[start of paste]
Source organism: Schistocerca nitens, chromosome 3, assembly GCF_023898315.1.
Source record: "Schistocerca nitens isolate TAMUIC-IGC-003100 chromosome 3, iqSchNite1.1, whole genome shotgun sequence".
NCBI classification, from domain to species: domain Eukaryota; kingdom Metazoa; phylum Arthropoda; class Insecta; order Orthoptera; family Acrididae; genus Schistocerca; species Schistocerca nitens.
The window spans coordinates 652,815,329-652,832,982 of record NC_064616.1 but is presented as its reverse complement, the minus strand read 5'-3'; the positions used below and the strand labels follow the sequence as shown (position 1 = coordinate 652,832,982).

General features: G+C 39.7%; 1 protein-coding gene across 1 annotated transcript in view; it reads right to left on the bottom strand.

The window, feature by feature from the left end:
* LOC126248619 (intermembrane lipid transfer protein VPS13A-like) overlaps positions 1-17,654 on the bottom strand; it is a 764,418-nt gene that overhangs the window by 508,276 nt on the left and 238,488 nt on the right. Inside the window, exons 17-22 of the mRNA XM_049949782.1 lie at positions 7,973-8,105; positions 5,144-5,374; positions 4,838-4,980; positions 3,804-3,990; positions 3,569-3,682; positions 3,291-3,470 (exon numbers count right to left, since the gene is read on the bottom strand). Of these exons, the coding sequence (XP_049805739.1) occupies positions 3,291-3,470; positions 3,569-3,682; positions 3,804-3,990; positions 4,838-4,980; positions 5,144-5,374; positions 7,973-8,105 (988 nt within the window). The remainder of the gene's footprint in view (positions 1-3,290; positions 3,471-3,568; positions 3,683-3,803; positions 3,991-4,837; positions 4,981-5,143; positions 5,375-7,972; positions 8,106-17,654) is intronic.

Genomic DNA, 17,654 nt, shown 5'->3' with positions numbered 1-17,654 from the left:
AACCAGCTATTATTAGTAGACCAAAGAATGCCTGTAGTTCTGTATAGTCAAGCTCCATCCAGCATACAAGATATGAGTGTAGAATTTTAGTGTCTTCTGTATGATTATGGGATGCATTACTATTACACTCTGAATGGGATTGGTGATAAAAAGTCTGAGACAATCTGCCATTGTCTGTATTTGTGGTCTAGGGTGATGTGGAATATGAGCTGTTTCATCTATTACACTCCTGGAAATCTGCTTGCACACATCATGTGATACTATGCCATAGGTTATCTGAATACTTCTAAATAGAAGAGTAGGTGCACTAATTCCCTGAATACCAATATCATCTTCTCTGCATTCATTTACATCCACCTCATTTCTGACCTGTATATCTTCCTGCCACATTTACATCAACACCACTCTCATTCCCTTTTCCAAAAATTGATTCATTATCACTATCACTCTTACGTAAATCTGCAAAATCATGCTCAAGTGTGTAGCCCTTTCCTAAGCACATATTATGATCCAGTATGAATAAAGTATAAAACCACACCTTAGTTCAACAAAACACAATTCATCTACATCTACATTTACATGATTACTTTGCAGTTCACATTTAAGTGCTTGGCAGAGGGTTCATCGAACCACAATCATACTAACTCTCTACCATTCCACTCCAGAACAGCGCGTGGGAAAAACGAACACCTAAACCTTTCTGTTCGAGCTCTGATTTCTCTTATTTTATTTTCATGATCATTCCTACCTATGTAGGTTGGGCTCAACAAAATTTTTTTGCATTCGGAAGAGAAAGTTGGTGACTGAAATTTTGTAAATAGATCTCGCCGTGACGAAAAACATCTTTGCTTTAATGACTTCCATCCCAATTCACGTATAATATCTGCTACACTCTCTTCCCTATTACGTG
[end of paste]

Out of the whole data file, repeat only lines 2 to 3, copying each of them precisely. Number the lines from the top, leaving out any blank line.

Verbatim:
Source record: "Schistocerca nitens isolate TAMUIC-IGC-003100 chromosome 3, iqSchNite1.1, whole genome shotgun sequence".
NCBI classification, from domain to species: domain Eukaryota; kingdom Metazoa; phylum Arthropoda; class Insecta; order Orthoptera; family Acrididae; genus Schistocerca; species Schistocerca nitens.